Limpopo government and SUSE join forces for pupils to partake in the digital age | SUSE Communities

Limpopo government and SUSE join forces for pupils to partake in the digital age


Blog: Derek Rule, SUSE South Africa

This Friday brought together all enthusiasts at the free and open source software event, FOSS in Polokwane, the capital of Limpopo province in South Africa. Since 2007 the South African Government encourages the use of free and open source software for its authorities. But here in Limpopo, regional authorities in charge of education and economic development went much further, clearly seeing the advantages of open source software for schools and for the development of small and medium businesses.

For many rural regions in South Africa connectivity and broadband are a massive challenge. But it is also essential for schools to have an ICT environment, so pupils can partake in the digital change to have a wide scope in education and employment. In Limpopo, out of 3.915 schools only 200 have a stable internet connection. The remaining 3.715 schools do not have access to the internet.

Therefore SUSE South Africa and Limpopo Connexion have joined forces to launch the Offline Content Project for schools without internet connectivity. With the goal that schools are getting access to educational information even when they have no connectivity.

The project while running since April 2016 was now officially highlighted at FOSS Day with members of government in attendance in addition to the partners and the Limpopo Government IT Officers Council.

FOSS Day in Polokwane: presentation of the school project

SUSE had provided the operating system for the laptops and tablets used at the schools, across the province and we have been assisting with free technical support for the year.

This great partnership between the public and private sector reflects the commitment to getting learners access to quality tools and information for the digital age. One of the many benefits of using open source and SUSE as the foundation in this project is that it is cost-effective as no licensing is required. Furthermore, there is no vendor lock-in so the 25 schools in the project have carte blanche when it comes to the open source platform.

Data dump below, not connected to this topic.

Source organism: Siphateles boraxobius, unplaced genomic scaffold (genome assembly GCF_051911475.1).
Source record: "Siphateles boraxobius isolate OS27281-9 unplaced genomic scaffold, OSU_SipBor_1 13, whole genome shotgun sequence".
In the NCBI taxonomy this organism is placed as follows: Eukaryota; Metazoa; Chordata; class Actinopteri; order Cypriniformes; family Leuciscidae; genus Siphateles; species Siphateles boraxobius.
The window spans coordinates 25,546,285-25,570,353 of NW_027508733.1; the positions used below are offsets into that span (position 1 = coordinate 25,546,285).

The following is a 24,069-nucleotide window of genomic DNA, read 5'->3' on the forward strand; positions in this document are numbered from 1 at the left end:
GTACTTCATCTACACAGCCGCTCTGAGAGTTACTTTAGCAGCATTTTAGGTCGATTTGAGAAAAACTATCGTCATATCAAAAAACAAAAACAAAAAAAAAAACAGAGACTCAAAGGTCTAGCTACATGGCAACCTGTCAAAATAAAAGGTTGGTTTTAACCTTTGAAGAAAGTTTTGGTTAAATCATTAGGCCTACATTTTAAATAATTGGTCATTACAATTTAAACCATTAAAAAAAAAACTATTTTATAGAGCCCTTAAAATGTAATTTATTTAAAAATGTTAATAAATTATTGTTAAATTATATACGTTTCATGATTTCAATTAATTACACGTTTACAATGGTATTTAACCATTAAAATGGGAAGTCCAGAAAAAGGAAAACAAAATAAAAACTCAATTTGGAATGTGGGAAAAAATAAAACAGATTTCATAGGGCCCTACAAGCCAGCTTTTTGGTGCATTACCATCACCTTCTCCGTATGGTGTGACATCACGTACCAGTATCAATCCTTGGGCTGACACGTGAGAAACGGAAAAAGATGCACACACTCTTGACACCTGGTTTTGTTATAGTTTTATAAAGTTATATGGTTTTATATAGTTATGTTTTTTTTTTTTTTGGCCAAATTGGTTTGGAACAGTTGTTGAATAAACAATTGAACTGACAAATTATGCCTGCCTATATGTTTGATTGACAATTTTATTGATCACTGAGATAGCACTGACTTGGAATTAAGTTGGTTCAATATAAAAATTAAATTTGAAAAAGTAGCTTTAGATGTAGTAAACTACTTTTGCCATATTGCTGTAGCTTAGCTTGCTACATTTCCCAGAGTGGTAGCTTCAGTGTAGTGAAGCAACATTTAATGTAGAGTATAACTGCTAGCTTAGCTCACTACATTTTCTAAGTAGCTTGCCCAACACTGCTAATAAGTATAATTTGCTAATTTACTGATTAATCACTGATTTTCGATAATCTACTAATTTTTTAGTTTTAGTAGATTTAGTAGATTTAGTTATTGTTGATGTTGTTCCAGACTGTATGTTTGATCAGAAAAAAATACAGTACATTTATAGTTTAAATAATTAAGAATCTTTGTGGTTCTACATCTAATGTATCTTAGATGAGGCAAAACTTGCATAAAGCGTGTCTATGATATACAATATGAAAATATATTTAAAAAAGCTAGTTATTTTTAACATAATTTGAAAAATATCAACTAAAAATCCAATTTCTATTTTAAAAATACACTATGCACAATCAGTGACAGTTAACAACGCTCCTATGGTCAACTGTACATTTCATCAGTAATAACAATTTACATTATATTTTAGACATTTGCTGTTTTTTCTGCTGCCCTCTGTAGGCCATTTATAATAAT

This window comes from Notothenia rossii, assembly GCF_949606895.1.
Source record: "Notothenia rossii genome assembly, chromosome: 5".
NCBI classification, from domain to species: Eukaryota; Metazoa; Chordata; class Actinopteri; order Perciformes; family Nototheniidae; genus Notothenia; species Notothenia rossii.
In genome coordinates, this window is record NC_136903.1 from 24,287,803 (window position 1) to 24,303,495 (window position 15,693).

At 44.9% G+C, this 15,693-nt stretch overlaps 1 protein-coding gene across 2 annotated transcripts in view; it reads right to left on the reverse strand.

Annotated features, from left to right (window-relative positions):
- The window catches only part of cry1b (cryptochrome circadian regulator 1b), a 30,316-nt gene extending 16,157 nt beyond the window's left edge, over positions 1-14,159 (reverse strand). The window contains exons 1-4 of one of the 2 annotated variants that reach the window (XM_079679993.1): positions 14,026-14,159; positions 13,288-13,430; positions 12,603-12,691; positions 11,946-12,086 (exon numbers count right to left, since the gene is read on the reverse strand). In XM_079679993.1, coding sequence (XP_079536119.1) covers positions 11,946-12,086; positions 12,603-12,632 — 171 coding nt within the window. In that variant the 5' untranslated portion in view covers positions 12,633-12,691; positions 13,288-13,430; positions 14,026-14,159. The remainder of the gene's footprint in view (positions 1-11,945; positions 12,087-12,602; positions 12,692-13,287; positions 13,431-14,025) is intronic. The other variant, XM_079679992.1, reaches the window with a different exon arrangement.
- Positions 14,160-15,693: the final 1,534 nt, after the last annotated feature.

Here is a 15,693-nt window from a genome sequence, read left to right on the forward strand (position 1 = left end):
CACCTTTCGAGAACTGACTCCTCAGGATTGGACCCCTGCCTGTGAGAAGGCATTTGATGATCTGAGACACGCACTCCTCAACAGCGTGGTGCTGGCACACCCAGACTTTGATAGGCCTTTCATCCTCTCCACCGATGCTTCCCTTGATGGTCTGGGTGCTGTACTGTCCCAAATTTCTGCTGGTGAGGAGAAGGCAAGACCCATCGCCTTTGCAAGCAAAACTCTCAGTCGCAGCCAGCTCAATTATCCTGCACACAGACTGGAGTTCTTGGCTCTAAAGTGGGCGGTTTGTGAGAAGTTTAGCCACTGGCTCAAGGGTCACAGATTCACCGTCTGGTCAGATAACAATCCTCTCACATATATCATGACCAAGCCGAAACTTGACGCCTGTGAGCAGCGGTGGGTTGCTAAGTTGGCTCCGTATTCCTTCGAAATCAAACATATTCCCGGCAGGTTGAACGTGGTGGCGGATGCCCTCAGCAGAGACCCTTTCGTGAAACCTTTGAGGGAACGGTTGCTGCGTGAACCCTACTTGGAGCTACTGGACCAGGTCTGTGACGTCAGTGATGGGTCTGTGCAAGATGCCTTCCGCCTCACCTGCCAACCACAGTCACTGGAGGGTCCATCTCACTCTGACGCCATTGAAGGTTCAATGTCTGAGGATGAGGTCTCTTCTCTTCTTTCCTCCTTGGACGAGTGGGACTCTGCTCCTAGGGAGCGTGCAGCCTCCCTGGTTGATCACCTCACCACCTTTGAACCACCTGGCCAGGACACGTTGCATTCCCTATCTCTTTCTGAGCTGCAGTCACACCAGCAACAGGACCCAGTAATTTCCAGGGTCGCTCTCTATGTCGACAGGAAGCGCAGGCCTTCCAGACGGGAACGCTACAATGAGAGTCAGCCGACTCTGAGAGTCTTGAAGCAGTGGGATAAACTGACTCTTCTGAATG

The Offline Content Project seeks to develop ICT skills in the province and wants to empower community members to be active participants in the knowledge economy. This is a perfect example of how open source is creating opportunities for education as well as how the government can work with the private sector to create practical value for the citizens of the country. By creating an information-rich society built through knowledge received from an open source environment, the role of education truly becomes transformational. This finally gives impetus to making learners employable for organisations looking for digital-savvy people that are comfortable with using information in practical ways.

Acting CEO, Mr. Baldwin Ramasobane at Limpopo Connexion says: “With partners like SUSE, the Limpopo province can lead the charge in showing how free and open source software can be used to help deliver on the national development goals and strategies. We want to transform Limpopo into a world-class knowledge society and this is the platform that will enable us to do so.”

This partnership showcases the potential that exists for open source in Africa – across both public and private sectors. By giving learners access to a wealth of information in an offline environment, we are providing alternatives to the connectivity challenges that exist in many of the rural communities across South Africa and the rest of the continent.


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